Carbon Nanotubes: Electrochemical Modification

Authors

Klaus Kern Max Planck Institut für Festkörperforschung

Publication Date

4/20/04

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Abstract

Carbon nanotubes (CNTs) are important because of their outstanding structural, mechanical, and electronic properties, and are finding applications in molecular electronics, chemical sensors, scanning probes, special capillaries, supercapacitors, energy storage devices, and electromechanical actuators. CNTs are expected to exhibit superior electrochemical properties in comparison with other carbon materials that are widely used in electrochemical applications. Because CNTs have length scales similar to those of biological molecules such as enzymes and proteins, they can act as effective biosensing electrodes. Furthermore, potential applications such as Coulter counters, bioelectrochemical sensors, as well as electrochemical hydrogen and lithium storage have stimulated an increasing amount of research into the electrochemical properties of CNTs.

Chemical functionalization is developing to be an effective tool to broaden the application spectrum of CNTs. Until now, functionalization of CNTs has been accomplished by three different approaches, namely, thermally activated chemistry, photochemical functionalization, and electrochemical modification (ECM). Among these, ECM offers the specific advantage that the energy level of a chosen nanotube can be selectively tuned, allowing one to functionalize the tubes in a controlled manner.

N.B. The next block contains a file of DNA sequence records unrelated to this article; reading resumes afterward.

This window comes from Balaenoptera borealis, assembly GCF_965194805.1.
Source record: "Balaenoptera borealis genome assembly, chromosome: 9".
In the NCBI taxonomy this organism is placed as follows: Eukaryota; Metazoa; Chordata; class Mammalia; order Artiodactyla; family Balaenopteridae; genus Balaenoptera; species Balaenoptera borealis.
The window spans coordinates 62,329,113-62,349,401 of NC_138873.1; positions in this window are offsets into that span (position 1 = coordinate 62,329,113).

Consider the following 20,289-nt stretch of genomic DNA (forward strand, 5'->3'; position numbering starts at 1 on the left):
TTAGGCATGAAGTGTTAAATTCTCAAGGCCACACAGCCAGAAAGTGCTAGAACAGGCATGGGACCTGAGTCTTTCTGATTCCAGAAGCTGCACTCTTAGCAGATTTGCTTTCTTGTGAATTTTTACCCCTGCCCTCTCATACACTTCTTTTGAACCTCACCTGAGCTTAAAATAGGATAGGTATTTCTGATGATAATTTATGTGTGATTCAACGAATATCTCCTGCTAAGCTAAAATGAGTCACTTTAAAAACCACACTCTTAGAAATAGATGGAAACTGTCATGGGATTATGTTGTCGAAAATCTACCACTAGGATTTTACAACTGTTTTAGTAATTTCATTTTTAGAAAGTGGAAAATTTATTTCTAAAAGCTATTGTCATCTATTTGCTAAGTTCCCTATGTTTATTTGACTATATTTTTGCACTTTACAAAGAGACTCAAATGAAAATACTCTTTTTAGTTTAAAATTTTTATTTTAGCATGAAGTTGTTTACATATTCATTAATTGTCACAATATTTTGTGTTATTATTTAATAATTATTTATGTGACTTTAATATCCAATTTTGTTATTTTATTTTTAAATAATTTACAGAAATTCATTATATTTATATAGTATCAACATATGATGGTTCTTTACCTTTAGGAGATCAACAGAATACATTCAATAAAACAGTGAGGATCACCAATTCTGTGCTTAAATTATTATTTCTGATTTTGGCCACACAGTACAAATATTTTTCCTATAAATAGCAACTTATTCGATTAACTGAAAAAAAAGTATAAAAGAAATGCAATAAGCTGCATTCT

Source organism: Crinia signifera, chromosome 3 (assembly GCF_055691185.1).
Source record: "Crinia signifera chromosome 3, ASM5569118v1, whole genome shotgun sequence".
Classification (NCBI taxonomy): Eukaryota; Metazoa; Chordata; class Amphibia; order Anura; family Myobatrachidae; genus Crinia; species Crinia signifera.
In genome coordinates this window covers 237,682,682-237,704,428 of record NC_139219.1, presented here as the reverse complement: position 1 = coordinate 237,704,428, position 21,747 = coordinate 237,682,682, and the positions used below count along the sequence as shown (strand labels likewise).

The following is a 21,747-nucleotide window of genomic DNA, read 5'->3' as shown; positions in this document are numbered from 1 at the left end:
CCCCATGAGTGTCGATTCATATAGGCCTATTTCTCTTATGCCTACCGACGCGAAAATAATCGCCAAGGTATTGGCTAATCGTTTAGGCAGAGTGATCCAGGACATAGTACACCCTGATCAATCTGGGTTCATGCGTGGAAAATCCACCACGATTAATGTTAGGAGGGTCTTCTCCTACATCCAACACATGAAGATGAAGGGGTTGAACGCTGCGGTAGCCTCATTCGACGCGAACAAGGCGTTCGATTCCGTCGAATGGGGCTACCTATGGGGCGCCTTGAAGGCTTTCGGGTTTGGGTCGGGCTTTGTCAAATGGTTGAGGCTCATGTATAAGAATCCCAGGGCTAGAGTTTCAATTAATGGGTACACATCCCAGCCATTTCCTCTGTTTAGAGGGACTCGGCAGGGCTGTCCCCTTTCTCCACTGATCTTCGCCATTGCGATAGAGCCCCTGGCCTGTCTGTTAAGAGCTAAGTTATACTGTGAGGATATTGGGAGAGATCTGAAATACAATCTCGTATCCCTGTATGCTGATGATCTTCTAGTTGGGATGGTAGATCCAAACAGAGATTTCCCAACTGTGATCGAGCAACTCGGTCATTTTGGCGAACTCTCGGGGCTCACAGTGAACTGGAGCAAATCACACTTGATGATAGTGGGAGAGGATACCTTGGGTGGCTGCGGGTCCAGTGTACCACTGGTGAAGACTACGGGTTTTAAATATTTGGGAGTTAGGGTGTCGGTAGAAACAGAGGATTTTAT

To devise novel ECM schemes, it is essential to investigate the electrochemical properties of CNTs, such as their charging and discharging behaviors in various media, electron transfer (ET) rates for different redox couples, etc. In the following entry, the electrochemical characteristics of various types of nanotube electrodes are first presented. Then various ECM methods reported until now are reviewed. The modification of bulk CNTs is detailed first, followed by the modification of individual nanotubes. Finally, various (electro)chemical applications of pristine and electrochemically modified CNTs are discussed.